New York, despite having roughly nine million residents, only has about three commercial hand-built bike makers. One is Thomas Callahan — the six-foot-two, incredibly friendly purveyor of Horse Cycles. Callahan, and his omnipresent cat, Charles, are the perfect argument against buying a cookie-cutter, out-of-the-box bicycle.
Callahan is my local frame builder. He shares a space with a custom motorcycle shop in a traditionally Hasidic neighborhood of South Williamsburg, Brooklyn — just a short subway ride away from the GP offices in Manhattan. Callahan has been operating out of his shared custom motorcycle/bicycle workshop space for the past six years and has been building bikes for just about eight years. “I was riding a lot and my bike got stolen,” said Callahan. “I was looking to replace it and wanted to buy a nice bike. I decided to buy some nice tools instead. I just went from there and taught myself.”
The cycling world has yet to embrace the local movement in the same way that many other industries in the US have. Food, beer, style and accessories have all trended back toward local makers. Take, for example, craft beer: before Prohibition fucked everything up, many of the most popular beers in the US were the beers brewed around the corner; now, with local craft brew booming, that mentality has returned with a vengeance. Bikes were once the same way. Before the time of internet bike companies and mega-conglomerate bike makers based overseas, your local metalsmith would make you a bike. The bike industry, however, has yet to experience the same renaissance.
“I was looking to replace it and wanted to buy a nice bike. I decided to buy some nice tools instead.”
Callahan’s bikes have garnered a strong following among in-the-know New York cyclists, and Horse has customers as far abroad as Mexico. But even with the massive number of potential buyers right in his backyard, Callahan is only operating on about a five-bike work list at any given time. This goes to show that the buy-local mentality has yet to catch on in any meaningful way — at least on the East Coast. On the West Coast — especially in Oregon, and Portland in particular — buying a hand-built bike from your local bikesmith is commonly done. Breadwinner, Vanilla Workshop, Ira Ryan, English, DeSalvo, Land Shark and Stoemper all thrive in Portland, a city of 2.3 million people. In theory, if the cycling industry in New York and elsewhere embraced the local movement in the way other industries have, Callahan would have a 50-bike work list and likely a lot more competition.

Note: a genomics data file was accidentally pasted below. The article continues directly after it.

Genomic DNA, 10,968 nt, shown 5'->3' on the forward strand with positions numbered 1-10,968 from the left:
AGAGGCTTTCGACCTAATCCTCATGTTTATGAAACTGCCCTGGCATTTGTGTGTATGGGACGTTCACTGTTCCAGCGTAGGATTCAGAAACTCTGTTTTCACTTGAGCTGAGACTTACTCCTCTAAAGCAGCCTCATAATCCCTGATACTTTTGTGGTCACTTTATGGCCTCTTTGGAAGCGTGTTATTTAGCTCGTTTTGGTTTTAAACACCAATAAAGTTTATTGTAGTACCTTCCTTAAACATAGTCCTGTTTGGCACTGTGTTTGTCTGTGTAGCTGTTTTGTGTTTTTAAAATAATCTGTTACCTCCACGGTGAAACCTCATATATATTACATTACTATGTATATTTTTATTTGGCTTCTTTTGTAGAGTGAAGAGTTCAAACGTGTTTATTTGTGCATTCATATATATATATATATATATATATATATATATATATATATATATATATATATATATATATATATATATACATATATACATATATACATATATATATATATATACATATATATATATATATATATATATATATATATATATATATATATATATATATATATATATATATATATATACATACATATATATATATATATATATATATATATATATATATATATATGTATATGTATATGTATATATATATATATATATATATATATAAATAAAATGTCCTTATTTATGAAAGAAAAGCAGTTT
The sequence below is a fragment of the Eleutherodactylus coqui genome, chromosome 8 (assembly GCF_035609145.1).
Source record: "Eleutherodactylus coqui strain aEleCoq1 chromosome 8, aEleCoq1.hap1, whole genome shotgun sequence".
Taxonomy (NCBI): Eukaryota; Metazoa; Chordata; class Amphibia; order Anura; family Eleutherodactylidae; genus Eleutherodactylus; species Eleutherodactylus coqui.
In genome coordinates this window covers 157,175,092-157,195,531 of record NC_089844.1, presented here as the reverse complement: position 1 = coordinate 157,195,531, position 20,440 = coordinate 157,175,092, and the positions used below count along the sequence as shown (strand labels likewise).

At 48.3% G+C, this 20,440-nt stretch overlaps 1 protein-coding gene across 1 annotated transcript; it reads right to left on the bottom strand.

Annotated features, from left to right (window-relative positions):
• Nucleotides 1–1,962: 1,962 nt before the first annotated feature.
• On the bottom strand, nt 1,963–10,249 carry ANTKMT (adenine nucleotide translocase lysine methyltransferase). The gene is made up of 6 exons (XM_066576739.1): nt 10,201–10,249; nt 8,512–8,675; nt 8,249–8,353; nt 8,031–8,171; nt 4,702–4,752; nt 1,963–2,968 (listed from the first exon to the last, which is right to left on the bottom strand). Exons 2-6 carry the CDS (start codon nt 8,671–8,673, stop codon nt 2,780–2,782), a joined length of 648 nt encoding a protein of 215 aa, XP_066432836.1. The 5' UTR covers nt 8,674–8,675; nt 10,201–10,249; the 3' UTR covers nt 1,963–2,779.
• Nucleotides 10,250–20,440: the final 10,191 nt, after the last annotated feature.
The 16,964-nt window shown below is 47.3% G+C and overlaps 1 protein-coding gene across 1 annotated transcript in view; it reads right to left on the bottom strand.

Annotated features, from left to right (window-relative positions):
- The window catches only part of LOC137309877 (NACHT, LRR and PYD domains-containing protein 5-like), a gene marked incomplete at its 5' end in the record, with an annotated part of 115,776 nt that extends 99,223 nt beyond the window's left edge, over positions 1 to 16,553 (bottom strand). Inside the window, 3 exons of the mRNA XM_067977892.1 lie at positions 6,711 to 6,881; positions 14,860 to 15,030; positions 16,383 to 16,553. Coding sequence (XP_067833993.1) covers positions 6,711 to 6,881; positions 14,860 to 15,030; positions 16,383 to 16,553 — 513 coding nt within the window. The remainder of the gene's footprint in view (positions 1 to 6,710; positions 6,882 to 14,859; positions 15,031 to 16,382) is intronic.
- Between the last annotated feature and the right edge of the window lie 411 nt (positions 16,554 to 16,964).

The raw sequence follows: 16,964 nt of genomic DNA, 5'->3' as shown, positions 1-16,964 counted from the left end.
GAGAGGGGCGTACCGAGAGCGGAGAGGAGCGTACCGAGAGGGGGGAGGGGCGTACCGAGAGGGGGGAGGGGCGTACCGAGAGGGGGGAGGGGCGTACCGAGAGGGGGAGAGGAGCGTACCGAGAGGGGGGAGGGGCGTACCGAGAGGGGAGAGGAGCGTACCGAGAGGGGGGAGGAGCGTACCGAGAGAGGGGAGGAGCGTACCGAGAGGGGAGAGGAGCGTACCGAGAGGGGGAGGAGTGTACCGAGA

Callahan is still a one-man operation, working maybe eight hours in the shop a day and four from home, corresponding with potential buyers. (He also makes knives and accessories, which help supplement his profits from bikes and “go along with the whole adventure concept,” he said.) His intake of new customers involves gathering every piece of pertinent information: “I’ll ask them about their riding style, their riding history; age, weight, height, body measurements,” he said. “Then we talk about their past rides, their length of rides, their intended use. Based on all of that information, I tweak every single measurement to cater to specifically to the rider.”
Try getting that type of service from an out-of-the-box internet bike company. Which is the point: In addition to the simply romantic notion of buying a bike from your buddy down the street, buying local also comes with a host of advantages over an off-the-shelf bike from the bike store. You can pick your tubing, have it sized specifically for you, talk with your frame builder about the type of riding that you do, get recommendations, pick your paint scheme — all without touching a computer or phone. You can look your builder in the eye and shake his hand. Each turn of the cranks, each mile that you put in, will be that much more rewarding thanks to a deeper connection between you and the metal underneath you. There have always been strong advocates for that sort of relationship in cycling gear — but it’s about time the general population started thinking that way, too.